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Utes' offense offensive

How bad is Utah's offense? So bad that only 12 teams have a worse offensive production nationally. Utah finds itself ranked along side such great programs as Idaho, Akron, Memphis and that desert power, UNLV. 

The Utes are averaging only 22.7 points per game. On its face, that is not an awful number. But when you realize that includes the 54 point outburst against the BYU Cougars, it becomes painfully clear how offensive this offense really is. 

In conference play, Utah is averaging only 13 points per game. That is a dismal number that won't win 'em many contests.

So why is the offense so putrid? 

Well for starters, they've got no quarterback. Look, Jon Hays is a great kid who took on an opportunity to play at a Pac-12 school. I can't fault him for jumping at a chance to accept a scholarship here, especially when the program he was set to start for, Nebraska-Omaha, decided to cut their football program.

Hays might not be a good quarterback, but this certainly isn't just his fault. A lot of the blame does fall on the coaching staff for not properly recruiting at this position the last few years. If Kyle Whittingham has failed at one thing while coaching at Utah, it's been his handling of the post-Brian Johnson era. 

It's been nothing short of a disaster. 

In hindsight, we probably should have seen this struggle coming. Anytime you start a freshman, you put yourself in a difficult position of recruiting capable quarterback talent. No one wants to come play for a team that's set at that spot for four years. The second Wynn took over for Terrance Cain against Wyoming, the coaching staff was creating an unbelievably difficult situation, even if they didn't realize it at the time.

That's where I can cut the coaches some slack. Obviously, back then, I doubt they realized that Jordan Wynn would be as injury-prone as he turned out to be and that, two seasons later, the Utes would be playing in the far more competitive Pac-12. 

But that's the risk you take when you put all your eggs in one basket and, the second Cain came out and Wynn entered against the Pokes, that is exactly what the coaches did. 

So if you want to pinpoint where this cluster@$#! really began, I guess it was the decision to play Wynn over Cain. 

Was it the right decision? Knowing what we know now, probably not. Nothing was gained by playing Wynn the remainder of that season. I doubt the Utes gained any extra wins and because, after that moment, it became apparent Wynn would be the starter for the next three seasons, any sensible quarterback would have been skeptical of accepting an offer from Utah. And why not? Who wants to come play backup to Wynn for three years? 

At that point, the future was Wynn.

The 2010 recruiting class, the year Wynn was set to start his 2nd season at Utah, the Utes signed two quarterbacks: Brian Blechen, a three star recruit out of California, and Tyler Shreve, the quarterback Whittingham has now announced will redshirt this year. He was also a three star kid out of California.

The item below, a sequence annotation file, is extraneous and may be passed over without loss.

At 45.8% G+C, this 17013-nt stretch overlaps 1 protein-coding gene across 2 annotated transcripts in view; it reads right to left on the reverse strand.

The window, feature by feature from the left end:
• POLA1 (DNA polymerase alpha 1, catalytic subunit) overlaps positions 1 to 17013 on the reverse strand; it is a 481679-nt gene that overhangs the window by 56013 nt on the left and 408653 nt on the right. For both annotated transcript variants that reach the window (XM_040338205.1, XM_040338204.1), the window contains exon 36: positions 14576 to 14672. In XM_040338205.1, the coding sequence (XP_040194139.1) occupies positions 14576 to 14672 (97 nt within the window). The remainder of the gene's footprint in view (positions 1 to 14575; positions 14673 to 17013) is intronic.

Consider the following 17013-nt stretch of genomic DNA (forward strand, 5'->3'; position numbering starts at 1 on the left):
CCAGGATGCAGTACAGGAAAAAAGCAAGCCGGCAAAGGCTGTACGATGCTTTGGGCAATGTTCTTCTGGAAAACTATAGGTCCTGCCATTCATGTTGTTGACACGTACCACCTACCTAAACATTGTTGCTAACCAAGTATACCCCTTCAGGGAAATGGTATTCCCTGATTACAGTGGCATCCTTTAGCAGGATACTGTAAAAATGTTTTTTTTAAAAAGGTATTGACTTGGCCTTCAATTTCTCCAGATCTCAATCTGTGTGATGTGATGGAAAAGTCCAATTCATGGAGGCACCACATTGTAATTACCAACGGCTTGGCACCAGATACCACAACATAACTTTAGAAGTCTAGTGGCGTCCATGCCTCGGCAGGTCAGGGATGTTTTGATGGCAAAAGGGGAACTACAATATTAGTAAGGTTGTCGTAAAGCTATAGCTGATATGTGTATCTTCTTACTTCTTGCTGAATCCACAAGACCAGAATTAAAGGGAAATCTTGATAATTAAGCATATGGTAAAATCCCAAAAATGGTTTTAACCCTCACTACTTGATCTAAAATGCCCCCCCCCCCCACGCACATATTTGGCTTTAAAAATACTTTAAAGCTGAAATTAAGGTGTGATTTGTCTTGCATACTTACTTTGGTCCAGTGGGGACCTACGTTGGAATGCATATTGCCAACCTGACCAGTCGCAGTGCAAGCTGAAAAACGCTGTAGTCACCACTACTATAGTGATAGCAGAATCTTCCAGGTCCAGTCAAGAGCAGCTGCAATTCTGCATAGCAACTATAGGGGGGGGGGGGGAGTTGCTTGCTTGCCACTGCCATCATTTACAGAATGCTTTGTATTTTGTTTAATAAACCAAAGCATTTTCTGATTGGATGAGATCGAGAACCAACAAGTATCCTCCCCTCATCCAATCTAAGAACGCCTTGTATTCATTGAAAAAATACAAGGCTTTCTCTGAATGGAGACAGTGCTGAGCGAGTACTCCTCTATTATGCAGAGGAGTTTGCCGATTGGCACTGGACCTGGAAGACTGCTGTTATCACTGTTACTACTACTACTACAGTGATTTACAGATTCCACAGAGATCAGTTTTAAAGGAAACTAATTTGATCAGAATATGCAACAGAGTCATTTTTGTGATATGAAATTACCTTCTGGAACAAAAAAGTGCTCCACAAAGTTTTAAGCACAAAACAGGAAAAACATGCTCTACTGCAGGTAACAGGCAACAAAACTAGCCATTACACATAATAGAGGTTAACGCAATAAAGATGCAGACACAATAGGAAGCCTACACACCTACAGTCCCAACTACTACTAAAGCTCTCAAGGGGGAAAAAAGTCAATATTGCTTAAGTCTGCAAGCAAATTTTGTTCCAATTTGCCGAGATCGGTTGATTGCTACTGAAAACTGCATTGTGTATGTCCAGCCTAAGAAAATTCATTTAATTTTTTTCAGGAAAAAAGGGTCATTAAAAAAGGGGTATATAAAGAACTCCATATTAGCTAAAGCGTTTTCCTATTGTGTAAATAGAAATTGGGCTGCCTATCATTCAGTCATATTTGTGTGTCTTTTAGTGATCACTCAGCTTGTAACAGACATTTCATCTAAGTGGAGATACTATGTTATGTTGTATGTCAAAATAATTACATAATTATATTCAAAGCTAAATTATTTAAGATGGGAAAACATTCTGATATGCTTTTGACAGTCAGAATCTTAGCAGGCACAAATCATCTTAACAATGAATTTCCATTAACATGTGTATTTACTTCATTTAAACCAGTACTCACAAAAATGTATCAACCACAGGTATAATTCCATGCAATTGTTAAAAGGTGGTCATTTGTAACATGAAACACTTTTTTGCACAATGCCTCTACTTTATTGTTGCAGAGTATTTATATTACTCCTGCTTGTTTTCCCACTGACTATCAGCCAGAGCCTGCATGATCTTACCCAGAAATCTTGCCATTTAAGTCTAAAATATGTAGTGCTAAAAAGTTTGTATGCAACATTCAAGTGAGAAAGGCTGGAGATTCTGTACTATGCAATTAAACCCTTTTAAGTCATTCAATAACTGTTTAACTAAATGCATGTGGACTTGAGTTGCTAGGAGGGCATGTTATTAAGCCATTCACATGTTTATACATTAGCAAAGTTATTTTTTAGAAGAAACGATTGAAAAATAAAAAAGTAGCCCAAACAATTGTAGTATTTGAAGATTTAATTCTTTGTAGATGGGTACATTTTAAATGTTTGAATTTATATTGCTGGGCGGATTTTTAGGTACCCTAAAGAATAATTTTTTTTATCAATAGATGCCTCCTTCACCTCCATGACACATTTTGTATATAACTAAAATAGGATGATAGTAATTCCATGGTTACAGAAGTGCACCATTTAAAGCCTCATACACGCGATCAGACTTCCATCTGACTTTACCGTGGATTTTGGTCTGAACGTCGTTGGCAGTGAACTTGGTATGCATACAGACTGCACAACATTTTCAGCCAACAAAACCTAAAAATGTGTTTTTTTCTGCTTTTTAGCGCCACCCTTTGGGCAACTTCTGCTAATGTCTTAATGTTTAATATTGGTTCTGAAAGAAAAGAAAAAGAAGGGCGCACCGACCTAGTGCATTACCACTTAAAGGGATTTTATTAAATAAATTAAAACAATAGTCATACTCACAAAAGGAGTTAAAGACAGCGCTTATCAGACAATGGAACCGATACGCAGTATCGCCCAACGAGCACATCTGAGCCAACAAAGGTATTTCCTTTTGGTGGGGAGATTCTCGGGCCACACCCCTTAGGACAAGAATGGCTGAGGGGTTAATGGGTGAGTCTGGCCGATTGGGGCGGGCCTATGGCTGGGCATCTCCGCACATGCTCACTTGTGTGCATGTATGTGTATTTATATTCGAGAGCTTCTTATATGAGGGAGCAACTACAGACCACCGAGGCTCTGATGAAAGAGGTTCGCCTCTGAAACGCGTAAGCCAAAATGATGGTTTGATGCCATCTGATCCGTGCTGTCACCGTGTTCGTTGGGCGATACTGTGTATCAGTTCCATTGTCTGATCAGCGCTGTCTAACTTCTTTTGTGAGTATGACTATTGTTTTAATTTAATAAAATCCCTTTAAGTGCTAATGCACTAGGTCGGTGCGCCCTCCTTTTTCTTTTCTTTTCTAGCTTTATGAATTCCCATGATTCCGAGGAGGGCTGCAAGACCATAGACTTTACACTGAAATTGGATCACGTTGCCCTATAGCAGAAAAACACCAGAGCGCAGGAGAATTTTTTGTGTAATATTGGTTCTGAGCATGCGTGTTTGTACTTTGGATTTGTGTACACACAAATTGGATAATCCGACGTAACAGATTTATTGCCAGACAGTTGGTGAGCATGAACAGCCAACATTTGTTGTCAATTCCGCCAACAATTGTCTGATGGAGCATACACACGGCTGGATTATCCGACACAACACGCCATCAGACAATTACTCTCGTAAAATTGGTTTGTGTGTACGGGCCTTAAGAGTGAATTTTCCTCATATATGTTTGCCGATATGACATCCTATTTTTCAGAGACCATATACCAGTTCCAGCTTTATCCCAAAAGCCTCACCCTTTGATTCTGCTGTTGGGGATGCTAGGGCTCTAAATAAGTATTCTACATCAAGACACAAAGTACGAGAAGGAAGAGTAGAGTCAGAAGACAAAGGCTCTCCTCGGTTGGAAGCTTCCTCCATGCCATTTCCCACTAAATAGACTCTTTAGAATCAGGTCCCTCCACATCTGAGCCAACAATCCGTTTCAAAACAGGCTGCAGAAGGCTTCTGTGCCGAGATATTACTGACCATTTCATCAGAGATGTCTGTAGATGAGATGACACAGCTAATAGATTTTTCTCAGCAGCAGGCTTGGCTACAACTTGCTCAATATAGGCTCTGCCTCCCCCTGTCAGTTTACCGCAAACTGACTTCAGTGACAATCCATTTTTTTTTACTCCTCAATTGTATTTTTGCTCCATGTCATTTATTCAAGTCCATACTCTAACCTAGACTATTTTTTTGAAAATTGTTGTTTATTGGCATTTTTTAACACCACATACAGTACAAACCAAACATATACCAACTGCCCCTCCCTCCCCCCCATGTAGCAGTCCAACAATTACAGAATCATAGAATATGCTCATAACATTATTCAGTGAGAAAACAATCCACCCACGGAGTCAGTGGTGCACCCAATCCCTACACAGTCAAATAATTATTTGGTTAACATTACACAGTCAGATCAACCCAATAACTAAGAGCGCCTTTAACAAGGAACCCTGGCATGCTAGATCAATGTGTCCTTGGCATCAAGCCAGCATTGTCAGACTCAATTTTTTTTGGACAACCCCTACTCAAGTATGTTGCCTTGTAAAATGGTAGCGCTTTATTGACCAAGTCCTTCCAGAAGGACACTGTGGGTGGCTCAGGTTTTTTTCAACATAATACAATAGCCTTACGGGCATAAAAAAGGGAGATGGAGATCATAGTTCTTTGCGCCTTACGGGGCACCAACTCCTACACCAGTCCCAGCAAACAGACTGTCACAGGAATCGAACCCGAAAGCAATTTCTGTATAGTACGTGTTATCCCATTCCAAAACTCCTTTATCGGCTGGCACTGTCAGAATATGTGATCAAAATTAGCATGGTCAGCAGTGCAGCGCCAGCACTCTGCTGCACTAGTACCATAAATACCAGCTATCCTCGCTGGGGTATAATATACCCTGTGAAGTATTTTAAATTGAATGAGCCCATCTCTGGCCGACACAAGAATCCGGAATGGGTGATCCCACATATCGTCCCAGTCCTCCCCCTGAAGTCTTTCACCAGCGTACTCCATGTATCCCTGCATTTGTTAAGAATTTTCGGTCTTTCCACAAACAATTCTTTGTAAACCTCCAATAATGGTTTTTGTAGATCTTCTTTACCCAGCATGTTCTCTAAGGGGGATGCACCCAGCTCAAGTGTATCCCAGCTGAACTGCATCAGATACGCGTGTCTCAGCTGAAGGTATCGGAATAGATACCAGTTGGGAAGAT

Of course, Blechen was moved to the defense.

Utah signed only one 'real' quarterback recruit that season and he's yet to see the field - an entire class later. 

In this last class, the Utes signed absolutely zero quarterbacks. To be fair, that's not entirely Utah's fault. They had recruited, and even had the commitment of, Derrick Brown, but he later switched to Washington, where he'll probably never see the field.

Brown would have added much needed depth at the quarterback spot. But even so, he, like Shreve from the class before, would have been a freshman. Once again, we're in a position where the program is asking a freshman to step in and start - just like '09, but this time with a far more difficult schedule.

That's some bad recruiting and has put us in a position where the program has absolutely no quarterback depth and now must rely on a player who, prior to coming to Utah, was set to start for a D-II program (not FCS, D-II). You're probably not going to win a great deal of games under those circumstances.

What's worse is that this coaching staff, at least the past offensive coaching staff, has now no history of bringing in top-notch quarterback talent. Brian Johnson was an Urban Meyer recruit. Jordan Wynn, at least right now, is a huge question mark solely because no one knows how durable he will be in the coming seasons. 

Beyond Wynn, Cain and Hays, only Tommy Grady, who flopped, Corbin Louks, who left, and Brett Ratliff, who was only a quick fix, were recruited by Whittingham. That's a long list of potential, but it's very light on substance. Only Ratliff had any significant impact at Utah and, while I felt he did a good job, all things considered, his sole season here was probably the most uneventful of the Whittingam era.